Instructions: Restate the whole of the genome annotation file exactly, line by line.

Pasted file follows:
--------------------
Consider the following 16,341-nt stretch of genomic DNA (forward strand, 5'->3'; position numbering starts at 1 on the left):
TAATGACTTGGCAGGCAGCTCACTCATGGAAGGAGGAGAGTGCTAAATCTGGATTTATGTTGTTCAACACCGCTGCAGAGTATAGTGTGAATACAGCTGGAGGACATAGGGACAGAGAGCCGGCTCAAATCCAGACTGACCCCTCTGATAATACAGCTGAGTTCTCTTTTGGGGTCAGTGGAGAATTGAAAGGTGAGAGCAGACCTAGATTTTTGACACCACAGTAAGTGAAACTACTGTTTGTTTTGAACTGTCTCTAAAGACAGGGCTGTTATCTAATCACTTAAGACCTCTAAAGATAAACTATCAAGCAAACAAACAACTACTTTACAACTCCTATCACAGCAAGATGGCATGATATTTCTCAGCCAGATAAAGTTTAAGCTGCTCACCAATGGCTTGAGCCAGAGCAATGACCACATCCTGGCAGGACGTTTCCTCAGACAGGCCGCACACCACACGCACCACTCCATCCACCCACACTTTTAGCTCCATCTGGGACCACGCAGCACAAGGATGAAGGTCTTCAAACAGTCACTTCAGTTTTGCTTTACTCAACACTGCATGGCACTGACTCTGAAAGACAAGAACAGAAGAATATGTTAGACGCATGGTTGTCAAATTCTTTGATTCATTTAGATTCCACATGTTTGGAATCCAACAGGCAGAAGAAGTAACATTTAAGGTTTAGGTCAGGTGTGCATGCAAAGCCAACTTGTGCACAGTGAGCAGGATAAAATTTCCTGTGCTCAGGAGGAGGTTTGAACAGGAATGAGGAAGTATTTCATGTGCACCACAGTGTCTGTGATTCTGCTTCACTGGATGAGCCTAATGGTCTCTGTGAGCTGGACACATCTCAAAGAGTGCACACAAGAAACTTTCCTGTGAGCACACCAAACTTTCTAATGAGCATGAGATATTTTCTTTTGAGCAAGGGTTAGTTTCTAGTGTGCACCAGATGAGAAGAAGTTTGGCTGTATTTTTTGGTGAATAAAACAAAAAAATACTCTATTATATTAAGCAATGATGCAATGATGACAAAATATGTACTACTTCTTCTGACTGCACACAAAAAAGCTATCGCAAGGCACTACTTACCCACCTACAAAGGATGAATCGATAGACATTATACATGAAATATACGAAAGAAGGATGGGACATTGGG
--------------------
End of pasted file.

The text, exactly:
Consider the following 16,341-nt stretch of genomic DNA (forward strand, 5'->3'; position numbering starts at 1 on the left):
TAATGACTTGGCAGGCAGCTCACTCATGGAAGGAGGAGAGTGCTAAATCTGGATTTATGTTGTTCAACACCGCTGCAGAGTATAGTGTGAATACAGCTGGAGGACATAGGGACAGAGAGCCGGCTCAAATCCAGACTGACCCCTCTGATAATACAGCTGAGTTCTCTTTTGGGGTCAGTGGAGAATTGAAAGGTGAGAGCAGACCTAGATTTTTGACACCACAGTAAGTGAAACTACTGTTTGTTTTGAACTGTCTCTAAAGACAGGGCTGTTATCTAATCACTTAAGACCTCTAAAGATAAACTATCAAGCAAACAAACAACTACTTTACAACTCCTATCACAGCAAGATGGCATGATATTTCTCAGCCAGATAAAGTTTAAGCTGCTCACCAATGGCTTGAGCCAGAGCAATGACCACATCCTGGCAGGACGTTTCCTCAGACAGGCCGCACACCACACGCACCACTCCATCCACCCACACTTTTAGCTCCATCTGGGACCACGCAGCACAAGGATGAAGGTCTTCAAACAGTCACTTCAGTTTTGCTTTACTCAACACTGCATGGCACTGACTCTGAAAGACAAGAACAGAAGAATATGTTAGACGCATGGTTGTCAAATTCTTTGATTCATTTAGATTCCACATGTTTGGAATCCAACAGGCAGAAGAAGTAACATTTAAGGTTTAGGTCAGGTGTGCATGCAAAGCCAACTTGTGCACAGTGAGCAGGATAAAATTTCCTGTGCTCAGGAGGAGGTTTGAACAGGAATGAGGAAGTATTTCATGTGCACCACAGTGTCTGTGATTCTGCTTCACTGGATGAGCCTAATGGTCTCTGTGAGCTGGACACATCTCAAAGAGTGCACACAAGAAACTTTCCTGTGAGCACACCAAACTTTCTAATGAGCATGAGATATTTTCTTTTGAGCAAGGGTTAGTTTCTAGTGTGCACCAGATGAGAAGAAGTTTGGCTGTATTTTTTGGTGAATAAAACAAAAAAATACTCTATTATATTAAGCAATGATGCAATGATGACAAAATATGTACTACTTCTTCTGACTGCACACAAAAAAGCTATCGCAAGGCACTACTTACCCACCTACAAAGGATGAATCGATAGACATTATACATGAAATATACGAAAGAAGGATGGGACATTGGG